Annual event: Spring cleaning for the whole community
Parkites have been conducting an annual town-wide clean up for decades.
In the early days, the newly formed Chamber of Commerce encouraged volunteers to pick up the eclectic assortment of trash that collected along the roadways and in empty lots throughout the winter.
Back then there were plenty of abandoned buildings and vacant parcels along Main Street and Park Avenue and when the snow melted the town had a bit of a shabby appearance.
At the time, Park City was just beginning to elbow its way into the ranks of the world’s most elite resort towns and the only way to spruce up was to make a party out of handing out garbage bags and picking up litter. Realtors, town fathers, business owners and their kids donned work gloves and laughed their way through the day comparing the oddest and most revolting pieces of garbage they could find.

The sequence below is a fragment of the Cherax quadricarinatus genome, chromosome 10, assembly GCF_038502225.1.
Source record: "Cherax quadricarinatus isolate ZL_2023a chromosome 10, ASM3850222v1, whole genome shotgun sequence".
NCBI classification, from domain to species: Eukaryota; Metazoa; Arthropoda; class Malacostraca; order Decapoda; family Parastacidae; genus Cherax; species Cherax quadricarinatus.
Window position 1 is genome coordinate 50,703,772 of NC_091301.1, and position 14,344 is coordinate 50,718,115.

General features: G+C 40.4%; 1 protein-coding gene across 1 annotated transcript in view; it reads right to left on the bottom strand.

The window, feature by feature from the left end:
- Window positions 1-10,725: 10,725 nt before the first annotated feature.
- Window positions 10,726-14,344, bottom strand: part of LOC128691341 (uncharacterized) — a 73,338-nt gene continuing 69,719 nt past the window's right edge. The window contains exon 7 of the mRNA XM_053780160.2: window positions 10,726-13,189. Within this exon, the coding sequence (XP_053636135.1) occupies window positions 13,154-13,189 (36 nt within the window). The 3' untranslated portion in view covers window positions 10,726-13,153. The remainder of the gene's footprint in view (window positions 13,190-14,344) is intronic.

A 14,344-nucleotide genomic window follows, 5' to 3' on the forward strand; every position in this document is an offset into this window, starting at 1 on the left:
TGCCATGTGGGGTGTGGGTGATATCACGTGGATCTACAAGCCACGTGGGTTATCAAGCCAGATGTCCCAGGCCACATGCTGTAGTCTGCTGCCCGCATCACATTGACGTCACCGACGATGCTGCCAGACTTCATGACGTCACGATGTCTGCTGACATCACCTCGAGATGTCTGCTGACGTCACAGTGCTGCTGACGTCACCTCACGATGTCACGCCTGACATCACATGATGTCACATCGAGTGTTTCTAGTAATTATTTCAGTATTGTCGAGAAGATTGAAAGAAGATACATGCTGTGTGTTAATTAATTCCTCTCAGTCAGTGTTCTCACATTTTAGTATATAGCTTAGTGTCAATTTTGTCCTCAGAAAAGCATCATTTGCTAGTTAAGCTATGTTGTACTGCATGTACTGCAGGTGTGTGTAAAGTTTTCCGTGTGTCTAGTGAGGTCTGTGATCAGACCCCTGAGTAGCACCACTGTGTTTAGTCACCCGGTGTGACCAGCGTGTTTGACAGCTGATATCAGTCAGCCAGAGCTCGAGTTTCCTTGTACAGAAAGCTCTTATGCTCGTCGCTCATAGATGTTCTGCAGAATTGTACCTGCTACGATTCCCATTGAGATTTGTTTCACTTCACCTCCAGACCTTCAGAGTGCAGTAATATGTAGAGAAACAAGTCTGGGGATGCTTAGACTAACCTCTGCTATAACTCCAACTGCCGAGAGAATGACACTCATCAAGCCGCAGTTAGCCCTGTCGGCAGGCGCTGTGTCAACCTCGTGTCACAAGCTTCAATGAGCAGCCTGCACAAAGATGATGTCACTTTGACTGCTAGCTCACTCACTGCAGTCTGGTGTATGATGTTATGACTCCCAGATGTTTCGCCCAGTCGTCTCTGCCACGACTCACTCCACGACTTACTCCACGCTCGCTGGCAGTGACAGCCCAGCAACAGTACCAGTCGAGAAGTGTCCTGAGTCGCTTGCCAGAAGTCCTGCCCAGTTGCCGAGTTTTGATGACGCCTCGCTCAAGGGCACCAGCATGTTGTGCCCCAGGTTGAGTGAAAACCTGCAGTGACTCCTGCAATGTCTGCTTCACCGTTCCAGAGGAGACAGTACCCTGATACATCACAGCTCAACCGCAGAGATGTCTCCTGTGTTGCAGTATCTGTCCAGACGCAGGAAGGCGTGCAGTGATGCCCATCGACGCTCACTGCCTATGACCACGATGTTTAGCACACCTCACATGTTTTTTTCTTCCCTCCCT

These days there may be fewer empty lots, but there is still plenty of litter and even though many of the old miners shacks have been replaced with tony boutiques and lavish homes, the spring thaw still reveals an unsightly layer of fast food containers, discarded batteries and other yucky stuff.
So, this Saturday, the Park City Chapter of Rotary International and Recycle Utah are asking residents once again to roll up their sleeves and participate in Pride in Your Park Day.
The gambit is basically the same as it always has been. Volunteers will meet at 8:30 a.m. at City Park for breakfast and to get their marching orders and trash bags.
Extra incentives include prize drawing tickets and the promise of hidden silver dollars along the way. And, of course, Recycle Utah will be promoting a little extra scrutiny of the day’s haul, encouraging participants to sort out anything that is reusable or recyclable.
Park City has long since shed its shabby facade and replaced it with a sophisticated sheen, but residents, we hope, aren’t too sophisticated to grab a garbage bag and take part in Pride in Your Park Day.
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Park City Mayor Andy Beerman writes in a guest editorial that, if Hideout wants to be part of the Park City community, it should start acting like it.